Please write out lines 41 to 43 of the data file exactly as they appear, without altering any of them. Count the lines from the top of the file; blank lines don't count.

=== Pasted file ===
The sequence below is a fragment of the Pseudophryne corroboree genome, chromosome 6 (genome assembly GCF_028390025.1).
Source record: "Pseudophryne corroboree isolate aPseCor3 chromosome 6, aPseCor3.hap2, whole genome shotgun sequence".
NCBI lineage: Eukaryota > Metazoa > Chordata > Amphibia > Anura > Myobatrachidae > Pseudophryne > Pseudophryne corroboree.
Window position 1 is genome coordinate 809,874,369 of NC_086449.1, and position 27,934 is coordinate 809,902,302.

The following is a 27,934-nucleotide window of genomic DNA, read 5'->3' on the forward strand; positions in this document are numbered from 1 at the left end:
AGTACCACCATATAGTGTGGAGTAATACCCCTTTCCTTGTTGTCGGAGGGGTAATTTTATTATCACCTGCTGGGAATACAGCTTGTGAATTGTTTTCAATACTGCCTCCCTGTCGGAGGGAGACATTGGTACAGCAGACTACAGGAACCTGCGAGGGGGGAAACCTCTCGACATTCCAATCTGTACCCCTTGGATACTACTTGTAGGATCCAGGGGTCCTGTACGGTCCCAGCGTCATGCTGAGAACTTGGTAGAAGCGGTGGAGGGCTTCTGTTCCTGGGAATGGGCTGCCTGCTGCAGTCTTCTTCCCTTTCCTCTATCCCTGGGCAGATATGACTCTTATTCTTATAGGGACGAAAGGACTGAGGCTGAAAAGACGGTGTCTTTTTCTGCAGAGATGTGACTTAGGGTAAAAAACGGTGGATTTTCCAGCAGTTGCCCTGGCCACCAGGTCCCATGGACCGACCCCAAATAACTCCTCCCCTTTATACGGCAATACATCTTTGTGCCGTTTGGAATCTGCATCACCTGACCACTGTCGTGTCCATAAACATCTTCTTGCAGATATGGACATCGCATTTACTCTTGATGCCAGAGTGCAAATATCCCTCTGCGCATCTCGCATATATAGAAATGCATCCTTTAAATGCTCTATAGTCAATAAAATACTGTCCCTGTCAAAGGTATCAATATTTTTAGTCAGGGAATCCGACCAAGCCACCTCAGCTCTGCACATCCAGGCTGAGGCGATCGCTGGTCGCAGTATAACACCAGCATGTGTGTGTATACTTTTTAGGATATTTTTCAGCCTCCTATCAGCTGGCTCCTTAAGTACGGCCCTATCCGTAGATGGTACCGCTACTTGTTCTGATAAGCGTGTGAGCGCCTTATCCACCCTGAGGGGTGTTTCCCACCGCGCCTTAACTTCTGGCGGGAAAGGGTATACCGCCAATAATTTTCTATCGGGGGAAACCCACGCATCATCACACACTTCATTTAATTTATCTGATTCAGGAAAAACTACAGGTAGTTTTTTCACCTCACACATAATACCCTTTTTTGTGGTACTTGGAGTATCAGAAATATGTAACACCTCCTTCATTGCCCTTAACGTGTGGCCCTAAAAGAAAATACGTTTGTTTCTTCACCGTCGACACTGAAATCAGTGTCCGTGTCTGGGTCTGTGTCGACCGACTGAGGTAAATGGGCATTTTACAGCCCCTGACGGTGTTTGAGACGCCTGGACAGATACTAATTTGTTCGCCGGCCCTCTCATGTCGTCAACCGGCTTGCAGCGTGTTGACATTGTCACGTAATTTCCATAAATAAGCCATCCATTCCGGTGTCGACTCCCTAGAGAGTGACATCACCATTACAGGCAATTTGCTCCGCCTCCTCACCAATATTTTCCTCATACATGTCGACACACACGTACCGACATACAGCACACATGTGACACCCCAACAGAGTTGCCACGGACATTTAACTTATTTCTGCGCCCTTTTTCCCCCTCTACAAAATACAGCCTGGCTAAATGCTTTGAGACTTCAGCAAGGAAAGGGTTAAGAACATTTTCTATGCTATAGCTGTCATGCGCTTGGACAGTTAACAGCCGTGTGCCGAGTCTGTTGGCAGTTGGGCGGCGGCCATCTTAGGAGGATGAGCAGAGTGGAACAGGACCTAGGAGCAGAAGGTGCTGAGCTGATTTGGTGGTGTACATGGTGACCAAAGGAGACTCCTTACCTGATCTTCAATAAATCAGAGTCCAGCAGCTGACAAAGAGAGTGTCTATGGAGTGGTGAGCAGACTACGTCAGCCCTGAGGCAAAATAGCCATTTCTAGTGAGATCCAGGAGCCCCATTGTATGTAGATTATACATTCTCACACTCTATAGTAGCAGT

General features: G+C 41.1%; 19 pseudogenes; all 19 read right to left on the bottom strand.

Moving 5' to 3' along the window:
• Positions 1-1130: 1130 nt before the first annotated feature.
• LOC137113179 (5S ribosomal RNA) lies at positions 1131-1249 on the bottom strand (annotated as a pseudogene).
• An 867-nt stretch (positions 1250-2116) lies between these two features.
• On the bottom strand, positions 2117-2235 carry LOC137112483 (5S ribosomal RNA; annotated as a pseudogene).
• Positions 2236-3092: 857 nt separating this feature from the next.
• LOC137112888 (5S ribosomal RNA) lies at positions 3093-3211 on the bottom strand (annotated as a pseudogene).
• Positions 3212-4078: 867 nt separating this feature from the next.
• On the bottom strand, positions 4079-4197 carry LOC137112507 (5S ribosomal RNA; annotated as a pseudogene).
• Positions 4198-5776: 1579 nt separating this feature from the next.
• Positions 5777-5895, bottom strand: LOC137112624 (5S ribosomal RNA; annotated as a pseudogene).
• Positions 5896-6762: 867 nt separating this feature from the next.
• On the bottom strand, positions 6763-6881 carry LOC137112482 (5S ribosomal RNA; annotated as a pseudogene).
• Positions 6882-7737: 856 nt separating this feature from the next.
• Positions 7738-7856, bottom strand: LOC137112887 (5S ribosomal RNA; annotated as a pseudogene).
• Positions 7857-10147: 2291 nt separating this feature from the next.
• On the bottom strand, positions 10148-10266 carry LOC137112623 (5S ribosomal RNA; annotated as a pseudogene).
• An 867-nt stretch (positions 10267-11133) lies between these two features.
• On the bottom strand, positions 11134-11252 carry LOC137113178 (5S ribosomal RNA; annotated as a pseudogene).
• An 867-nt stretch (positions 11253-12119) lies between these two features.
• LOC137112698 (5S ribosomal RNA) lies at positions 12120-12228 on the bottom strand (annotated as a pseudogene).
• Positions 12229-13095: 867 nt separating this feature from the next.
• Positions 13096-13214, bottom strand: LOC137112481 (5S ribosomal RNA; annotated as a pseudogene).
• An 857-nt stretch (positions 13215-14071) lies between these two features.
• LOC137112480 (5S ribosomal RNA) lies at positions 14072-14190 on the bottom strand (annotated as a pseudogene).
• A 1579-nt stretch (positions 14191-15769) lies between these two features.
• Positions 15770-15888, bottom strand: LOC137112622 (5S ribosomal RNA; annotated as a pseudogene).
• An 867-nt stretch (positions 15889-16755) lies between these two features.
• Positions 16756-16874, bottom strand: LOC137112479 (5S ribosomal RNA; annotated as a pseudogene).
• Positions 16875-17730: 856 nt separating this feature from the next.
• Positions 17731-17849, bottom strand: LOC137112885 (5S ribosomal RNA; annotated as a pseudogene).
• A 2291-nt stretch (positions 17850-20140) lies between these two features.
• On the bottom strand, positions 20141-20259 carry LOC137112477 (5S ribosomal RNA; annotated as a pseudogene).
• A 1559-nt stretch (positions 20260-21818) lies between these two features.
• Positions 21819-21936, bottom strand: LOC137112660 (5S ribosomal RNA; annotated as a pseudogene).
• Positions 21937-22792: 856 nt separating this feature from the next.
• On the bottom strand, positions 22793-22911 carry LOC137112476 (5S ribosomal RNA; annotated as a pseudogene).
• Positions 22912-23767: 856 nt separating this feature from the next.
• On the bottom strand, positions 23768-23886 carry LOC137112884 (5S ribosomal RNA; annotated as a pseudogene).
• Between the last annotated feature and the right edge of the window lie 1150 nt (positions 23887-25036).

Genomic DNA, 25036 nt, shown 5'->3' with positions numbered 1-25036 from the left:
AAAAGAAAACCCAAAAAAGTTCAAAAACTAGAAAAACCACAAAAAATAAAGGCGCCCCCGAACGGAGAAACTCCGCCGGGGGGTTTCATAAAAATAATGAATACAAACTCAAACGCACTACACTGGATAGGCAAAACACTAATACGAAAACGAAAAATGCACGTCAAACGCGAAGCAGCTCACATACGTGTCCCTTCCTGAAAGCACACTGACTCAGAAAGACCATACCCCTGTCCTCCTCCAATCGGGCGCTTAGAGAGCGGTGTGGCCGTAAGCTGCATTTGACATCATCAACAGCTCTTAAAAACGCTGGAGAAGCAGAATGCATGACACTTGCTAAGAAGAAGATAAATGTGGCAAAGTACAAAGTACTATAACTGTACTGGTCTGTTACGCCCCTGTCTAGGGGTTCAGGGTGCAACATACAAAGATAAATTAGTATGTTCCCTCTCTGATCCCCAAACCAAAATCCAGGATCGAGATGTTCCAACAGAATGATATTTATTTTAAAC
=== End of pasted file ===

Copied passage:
• A 1559-nt stretch (positions 20260-21818) lies between these two features.
• Positions 21819-21936, bottom strand: LOC137112660 (5S ribosomal RNA; annotated as a pseudogene).
• Positions 21937-22792: 856 nt separating this feature from the next.